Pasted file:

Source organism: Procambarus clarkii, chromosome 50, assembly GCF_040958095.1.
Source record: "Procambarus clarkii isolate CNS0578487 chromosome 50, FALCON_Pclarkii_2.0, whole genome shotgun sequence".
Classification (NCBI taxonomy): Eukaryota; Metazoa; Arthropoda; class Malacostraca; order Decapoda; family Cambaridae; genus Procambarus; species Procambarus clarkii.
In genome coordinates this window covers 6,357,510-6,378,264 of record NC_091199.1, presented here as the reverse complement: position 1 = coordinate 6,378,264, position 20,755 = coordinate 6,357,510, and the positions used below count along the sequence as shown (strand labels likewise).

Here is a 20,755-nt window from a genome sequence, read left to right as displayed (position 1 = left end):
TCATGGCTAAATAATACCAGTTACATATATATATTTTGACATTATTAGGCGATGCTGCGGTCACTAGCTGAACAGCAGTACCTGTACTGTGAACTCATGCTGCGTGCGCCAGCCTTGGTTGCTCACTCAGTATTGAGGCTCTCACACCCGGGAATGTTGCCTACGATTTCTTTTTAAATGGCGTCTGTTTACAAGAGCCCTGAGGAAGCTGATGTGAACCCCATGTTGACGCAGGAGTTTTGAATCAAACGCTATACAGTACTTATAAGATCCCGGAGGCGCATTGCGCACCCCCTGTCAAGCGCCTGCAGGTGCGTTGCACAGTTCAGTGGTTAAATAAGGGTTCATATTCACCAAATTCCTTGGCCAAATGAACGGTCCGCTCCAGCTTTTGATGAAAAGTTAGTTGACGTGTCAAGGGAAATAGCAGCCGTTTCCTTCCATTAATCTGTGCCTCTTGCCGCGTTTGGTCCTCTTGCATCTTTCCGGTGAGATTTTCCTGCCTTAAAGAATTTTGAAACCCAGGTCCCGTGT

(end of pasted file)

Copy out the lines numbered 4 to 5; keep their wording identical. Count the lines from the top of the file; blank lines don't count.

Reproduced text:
In genome coordinates this window covers 6,357,510-6,378,264 of record NC_091199.1, presented here as the reverse complement: position 1 = coordinate 6,378,264, position 20,755 = coordinate 6,357,510, and the positions used below count along the sequence as shown (strand labels likewise).

Here is a 20,755-nt window from a genome sequence, read left to right as displayed (position 1 = left end):